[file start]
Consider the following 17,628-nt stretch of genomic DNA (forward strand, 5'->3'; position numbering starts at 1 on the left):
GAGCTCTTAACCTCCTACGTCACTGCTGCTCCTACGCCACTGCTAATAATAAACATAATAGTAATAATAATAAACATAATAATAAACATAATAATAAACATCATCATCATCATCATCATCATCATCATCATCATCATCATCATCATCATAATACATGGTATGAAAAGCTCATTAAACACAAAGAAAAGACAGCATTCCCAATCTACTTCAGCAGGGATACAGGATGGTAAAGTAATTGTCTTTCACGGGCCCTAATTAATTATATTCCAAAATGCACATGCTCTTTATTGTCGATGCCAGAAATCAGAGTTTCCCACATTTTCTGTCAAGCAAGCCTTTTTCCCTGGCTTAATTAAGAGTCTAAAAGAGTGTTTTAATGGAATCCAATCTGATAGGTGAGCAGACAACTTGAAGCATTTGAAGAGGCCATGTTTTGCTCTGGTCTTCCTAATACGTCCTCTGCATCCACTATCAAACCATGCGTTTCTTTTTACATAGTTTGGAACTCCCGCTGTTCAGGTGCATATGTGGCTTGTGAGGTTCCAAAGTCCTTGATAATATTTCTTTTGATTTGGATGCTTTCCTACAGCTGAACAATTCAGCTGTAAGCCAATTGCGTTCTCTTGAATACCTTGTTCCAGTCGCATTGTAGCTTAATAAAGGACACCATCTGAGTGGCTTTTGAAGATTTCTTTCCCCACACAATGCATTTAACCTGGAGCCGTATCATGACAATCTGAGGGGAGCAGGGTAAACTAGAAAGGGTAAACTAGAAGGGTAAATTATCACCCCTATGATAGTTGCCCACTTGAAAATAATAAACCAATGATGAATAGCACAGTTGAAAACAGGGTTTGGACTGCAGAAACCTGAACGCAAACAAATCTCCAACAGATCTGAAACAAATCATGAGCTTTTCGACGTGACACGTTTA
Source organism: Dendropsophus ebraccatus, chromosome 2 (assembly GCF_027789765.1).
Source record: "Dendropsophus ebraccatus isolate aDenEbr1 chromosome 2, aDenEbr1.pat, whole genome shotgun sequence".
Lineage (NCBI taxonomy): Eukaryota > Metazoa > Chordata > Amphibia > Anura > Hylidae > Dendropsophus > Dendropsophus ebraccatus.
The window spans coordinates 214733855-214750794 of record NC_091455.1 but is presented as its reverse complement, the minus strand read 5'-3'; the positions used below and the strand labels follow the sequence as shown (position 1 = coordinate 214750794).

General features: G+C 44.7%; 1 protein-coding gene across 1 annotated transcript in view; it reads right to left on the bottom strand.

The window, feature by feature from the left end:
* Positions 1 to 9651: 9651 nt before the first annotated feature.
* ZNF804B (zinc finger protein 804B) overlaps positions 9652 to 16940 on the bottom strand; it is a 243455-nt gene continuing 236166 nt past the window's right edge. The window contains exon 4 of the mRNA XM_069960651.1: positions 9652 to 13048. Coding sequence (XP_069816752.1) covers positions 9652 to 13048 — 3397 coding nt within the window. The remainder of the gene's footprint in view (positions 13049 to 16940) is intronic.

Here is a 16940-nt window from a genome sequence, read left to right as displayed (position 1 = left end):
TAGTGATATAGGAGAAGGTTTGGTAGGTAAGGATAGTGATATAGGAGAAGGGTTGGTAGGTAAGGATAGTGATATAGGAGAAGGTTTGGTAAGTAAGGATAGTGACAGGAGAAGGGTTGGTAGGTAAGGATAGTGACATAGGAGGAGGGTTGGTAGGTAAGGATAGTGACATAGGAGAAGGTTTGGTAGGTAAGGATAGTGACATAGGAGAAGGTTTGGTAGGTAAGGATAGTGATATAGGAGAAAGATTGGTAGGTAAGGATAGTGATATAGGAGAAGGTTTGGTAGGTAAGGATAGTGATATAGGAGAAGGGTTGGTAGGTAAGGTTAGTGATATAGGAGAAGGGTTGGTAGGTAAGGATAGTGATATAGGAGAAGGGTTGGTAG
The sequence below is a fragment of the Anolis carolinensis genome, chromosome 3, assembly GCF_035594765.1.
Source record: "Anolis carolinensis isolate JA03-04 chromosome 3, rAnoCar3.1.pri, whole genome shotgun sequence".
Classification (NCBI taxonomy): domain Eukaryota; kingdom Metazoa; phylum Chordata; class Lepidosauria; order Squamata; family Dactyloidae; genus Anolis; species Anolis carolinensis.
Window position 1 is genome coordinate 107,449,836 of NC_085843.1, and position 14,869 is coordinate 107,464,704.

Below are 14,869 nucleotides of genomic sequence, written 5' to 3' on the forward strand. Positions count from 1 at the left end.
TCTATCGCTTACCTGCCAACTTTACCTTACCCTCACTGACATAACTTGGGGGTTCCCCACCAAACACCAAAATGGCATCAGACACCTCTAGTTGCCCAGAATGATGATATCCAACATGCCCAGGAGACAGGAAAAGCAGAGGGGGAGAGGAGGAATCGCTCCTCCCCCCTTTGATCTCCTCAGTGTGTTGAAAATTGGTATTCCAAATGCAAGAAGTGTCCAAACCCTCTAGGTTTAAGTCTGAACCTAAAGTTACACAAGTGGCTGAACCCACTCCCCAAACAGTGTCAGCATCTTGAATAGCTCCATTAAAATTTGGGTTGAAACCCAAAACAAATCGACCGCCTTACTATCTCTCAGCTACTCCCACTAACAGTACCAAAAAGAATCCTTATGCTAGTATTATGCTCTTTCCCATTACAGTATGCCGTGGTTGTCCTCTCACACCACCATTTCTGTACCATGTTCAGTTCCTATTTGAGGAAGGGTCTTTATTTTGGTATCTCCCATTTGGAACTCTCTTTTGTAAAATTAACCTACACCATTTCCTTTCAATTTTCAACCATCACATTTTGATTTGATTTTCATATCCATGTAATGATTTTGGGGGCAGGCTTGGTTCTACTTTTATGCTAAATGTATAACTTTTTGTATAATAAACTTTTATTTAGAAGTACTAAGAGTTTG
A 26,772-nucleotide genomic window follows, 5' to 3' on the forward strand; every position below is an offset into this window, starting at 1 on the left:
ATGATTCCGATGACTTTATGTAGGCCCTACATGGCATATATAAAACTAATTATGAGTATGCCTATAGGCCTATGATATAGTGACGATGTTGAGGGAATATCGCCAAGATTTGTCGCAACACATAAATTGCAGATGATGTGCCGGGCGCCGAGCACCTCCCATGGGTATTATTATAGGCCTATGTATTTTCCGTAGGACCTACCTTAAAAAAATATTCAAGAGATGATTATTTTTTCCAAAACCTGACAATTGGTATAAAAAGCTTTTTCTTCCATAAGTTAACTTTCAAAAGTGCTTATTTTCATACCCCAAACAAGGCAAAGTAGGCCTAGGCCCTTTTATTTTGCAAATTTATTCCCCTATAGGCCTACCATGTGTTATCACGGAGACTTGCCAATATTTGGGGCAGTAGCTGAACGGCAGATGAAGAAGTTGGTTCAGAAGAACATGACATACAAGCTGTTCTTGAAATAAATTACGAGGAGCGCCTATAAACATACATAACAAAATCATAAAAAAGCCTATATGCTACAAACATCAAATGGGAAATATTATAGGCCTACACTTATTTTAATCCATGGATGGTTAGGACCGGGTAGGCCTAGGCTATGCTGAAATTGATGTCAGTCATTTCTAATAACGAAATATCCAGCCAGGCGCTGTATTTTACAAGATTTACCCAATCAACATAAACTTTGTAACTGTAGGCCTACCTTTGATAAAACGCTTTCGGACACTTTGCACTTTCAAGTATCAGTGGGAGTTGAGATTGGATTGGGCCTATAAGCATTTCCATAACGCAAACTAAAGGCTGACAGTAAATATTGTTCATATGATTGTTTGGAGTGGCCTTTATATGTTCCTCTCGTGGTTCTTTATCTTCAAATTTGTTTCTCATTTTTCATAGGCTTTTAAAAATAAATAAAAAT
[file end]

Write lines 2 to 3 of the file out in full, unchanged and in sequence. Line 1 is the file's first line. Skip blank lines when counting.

GAGCTCTTAACCTCCTACGTCACTGCTGCTCCTACGCCACTGCTAATAATAAACATAATAGTAATAATAATAAACATAATAATAAACATAATAATAAACATCATCATCATCATCATCATCATCATCATCATCATCATCATCATCATCATAATACATGGTATGAAAAGCTCATTAAACACAAAGAAAAGACAGCATTCCCAATCTACTTCAGCAGGGATACAGGATGGTAAAGTAATTGTCTTTCACGGGCCCTAATTAATTATATTCCAAAATGCACATGCTCTTTATTGTCGATGCCAGAAATCAGAGTTTCCCACATTTTCTGTCAAGCAAGCCTTTTTCCCTGGCTTAATTAAGAGTCTAAAAGAGTGTTTTAATGGAATCCAATCTGATAGGTGAGCAGACAACTTGAAGCATTTGAAGAGGCCATGTTTTGCTCTGGTCTTCCTAATACGTCCTCTGCATCCACTATCAAACCATGCGTTTCTTTTTACATAGTTTGGAACTCCCGCTGTTCAGGTGCATATGTGGCTTGTGAGGTTCCAAAGTCCTTGATAATATTTCTTTTGATTTGGATGCTTTCCTACAGCTGAACAATTCAGCTGTAAGCCAATTGCGTTCTCTTGAATACCTTGTTCCAGTCGCATTGTAGCTTAATAAAGGACACCATCTGAGTGGCTTTTGAAGATTTCTTTCCCCACACAATGCATTTAACCTGGAGCCGTATCATGACAATCTGAGGGGAGCAGGGTAAACTAGAAAGGGTAAACTAGAAGGGTAAATTATCACCCCTATGATAGTTGCCCACTTGAAAATAATAAACCAATGATGAATAGCACAGTTGAAAACAGGGTTTGGACTGCAGAAACCTGAACGCAAACAAATCTCCAACAGATCTGAAACAAATCATGAGCTTTTCGACGTGACACGTTTA
Source organism: Dendropsophus ebraccatus, chromosome 2 (assembly GCF_027789765.1).